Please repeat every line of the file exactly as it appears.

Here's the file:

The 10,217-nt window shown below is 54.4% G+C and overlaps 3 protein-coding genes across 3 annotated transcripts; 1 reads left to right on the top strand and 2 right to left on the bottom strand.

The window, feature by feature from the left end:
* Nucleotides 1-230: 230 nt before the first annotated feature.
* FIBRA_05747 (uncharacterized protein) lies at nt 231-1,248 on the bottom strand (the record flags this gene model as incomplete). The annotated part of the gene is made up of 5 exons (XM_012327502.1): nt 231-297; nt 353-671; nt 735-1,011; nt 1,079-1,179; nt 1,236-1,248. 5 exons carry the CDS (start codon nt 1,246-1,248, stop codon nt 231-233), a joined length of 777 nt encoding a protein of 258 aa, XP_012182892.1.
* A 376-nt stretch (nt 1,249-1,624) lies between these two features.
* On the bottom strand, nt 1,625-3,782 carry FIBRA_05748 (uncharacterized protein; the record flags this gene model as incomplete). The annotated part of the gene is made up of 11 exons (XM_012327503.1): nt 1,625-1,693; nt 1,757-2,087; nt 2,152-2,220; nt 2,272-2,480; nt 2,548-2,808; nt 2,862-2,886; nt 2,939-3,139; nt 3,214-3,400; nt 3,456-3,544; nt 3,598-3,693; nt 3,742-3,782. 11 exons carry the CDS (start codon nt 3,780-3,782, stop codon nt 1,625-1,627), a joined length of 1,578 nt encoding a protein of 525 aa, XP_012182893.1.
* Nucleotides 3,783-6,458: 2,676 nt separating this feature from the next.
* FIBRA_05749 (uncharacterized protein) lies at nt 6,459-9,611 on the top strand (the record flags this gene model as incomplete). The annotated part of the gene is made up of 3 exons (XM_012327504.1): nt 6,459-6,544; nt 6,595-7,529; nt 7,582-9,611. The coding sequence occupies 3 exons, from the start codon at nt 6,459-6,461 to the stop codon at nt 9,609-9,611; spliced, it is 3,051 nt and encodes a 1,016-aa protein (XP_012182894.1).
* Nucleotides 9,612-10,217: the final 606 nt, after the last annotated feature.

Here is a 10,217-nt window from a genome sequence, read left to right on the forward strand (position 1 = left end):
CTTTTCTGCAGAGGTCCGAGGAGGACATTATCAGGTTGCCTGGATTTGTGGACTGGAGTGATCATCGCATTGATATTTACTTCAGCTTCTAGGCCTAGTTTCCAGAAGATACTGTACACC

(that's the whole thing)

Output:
The 10,217-nt window shown below is 54.4% G+C and overlaps 3 protein-coding genes across 3 annotated transcripts; 1 reads left to right on the top strand and 2 right to left on the bottom strand.

The window, feature by feature from the left end:
* Nucleotides 1-230: 230 nt before the first annotated feature.
* FIBRA_05747 (uncharacterized protein) lies at nt 231-1,248 on the bottom strand (the record flags this gene model as incomplete). The annotated part of the gene is made up of 5 exons (XM_012327502.1): nt 231-297; nt 353-671; nt 735-1,011; nt 1,079-1,179; nt 1,236-1,248. 5 exons carry the CDS (start codon nt 1,246-1,248, stop codon nt 231-233), a joined length of 777 nt encoding a protein of 258 aa, XP_012182892.1.
* A 376-nt stretch (nt 1,249-1,624) lies between these two features.
* On the bottom strand, nt 1,625-3,782 carry FIBRA_05748 (uncharacterized protein; the record flags this gene model as incomplete). The annotated part of the gene is made up of 11 exons (XM_012327503.1): nt 1,625-1,693; nt 1,757-2,087; nt 2,152-2,220; nt 2,272-2,480; nt 2,548-2,808; nt 2,862-2,886; nt 2,939-3,139; nt 3,214-3,400; nt 3,456-3,544; nt 3,598-3,693; nt 3,742-3,782. 11 exons carry the CDS (start codon nt 3,780-3,782, stop codon nt 1,625-1,627), a joined length of 1,578 nt encoding a protein of 525 aa, XP_012182893.1.
* Nucleotides 3,783-6,458: 2,676 nt separating this feature from the next.
* FIBRA_05749 (uncharacterized protein) lies at nt 6,459-9,611 on the top strand (the record flags this gene model as incomplete). The annotated part of the gene is made up of 3 exons (XM_012327504.1): nt 6,459-6,544; nt 6,595-7,529; nt 7,582-9,611. The coding sequence occupies 3 exons, from the start codon at nt 6,459-6,461 to the stop codon at nt 9,609-9,611; spliced, it is 3,051 nt and encodes a 1,016-aa protein (XP_012182894.1).
* Nucleotides 9,612-10,217: the final 606 nt, after the last annotated feature.

Here is a 10,217-nt window from a genome sequence, read left to right on the forward strand (position 1 = left end):
CTTTTCTGCAGAGGTCCGAGGAGGACATTATCAGGTTGCCTGGATTTGTGGACTGGAGTGATCATCGCATTGATATTTACTTCAGCTTCTAGGCCTAGTTTCCAGAAGATACTGTACACC